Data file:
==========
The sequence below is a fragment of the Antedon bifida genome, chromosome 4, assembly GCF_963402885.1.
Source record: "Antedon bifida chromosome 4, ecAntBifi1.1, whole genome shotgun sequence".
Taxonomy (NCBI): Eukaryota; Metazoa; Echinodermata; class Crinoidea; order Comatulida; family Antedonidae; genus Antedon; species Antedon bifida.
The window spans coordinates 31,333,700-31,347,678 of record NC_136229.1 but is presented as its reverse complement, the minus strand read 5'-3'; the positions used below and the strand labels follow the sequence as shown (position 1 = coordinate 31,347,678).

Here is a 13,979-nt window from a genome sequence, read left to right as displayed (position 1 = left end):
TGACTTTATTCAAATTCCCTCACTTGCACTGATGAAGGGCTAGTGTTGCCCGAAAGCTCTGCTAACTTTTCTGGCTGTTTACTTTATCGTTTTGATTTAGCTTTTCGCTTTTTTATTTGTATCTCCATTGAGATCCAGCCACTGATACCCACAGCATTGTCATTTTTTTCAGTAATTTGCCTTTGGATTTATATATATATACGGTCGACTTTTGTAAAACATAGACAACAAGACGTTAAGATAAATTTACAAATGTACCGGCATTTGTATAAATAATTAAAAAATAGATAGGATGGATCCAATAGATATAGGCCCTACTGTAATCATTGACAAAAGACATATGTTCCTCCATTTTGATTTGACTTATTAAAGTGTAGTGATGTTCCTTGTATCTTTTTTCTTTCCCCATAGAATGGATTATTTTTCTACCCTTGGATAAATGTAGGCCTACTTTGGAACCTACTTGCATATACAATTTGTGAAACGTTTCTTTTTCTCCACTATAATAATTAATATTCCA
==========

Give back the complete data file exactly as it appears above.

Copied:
The sequence below is a fragment of the Antedon bifida genome, chromosome 4, assembly GCF_963402885.1.
Source record: "Antedon bifida chromosome 4, ecAntBifi1.1, whole genome shotgun sequence".
Taxonomy (NCBI): Eukaryota; Metazoa; Echinodermata; class Crinoidea; order Comatulida; family Antedonidae; genus Antedon; species Antedon bifida.
The window spans coordinates 31,333,700-31,347,678 of record NC_136229.1 but is presented as its reverse complement, the minus strand read 5'-3'; the positions used below and the strand labels follow the sequence as shown (position 1 = coordinate 31,347,678).

Here is a 13,979-nt window from a genome sequence, read left to right as displayed (position 1 = left end):
TGACTTTATTCAAATTCCCTCACTTGCACTGATGAAGGGCTAGTGTTGCCCGAAAGCTCTGCTAACTTTTCTGGCTGTTTACTTTATCGTTTTGATTTAGCTTTTCGCTTTTTTATTTGTATCTCCATTGAGATCCAGCCACTGATACCCACAGCATTGTCATTTTTTTCAGTAATTTGCCTTTGGATTTATATATATATACGGTCGACTTTTGTAAAACATAGACAACAAGACGTTAAGATAAATTTACAAATGTACCGGCATTTGTATAAATAATTAAAAAATAGATAGGATGGATCCAATAGATATAGGCCCTACTGTAATCATTGACAAAAGACATATGTTCCTCCATTTTGATTTGACTTATTAAAGTGTAGTGATGTTCCTTGTATCTTTTTTCTTTCCCCATAGAATGGATTATTTTTCTACCCTTGGATAAATGTAGGCCTACTTTGGAACCTACTTGCATATACAATTTGTGAAACGTTTCTTTTTCTCCACTATAATAATTAATATTCCA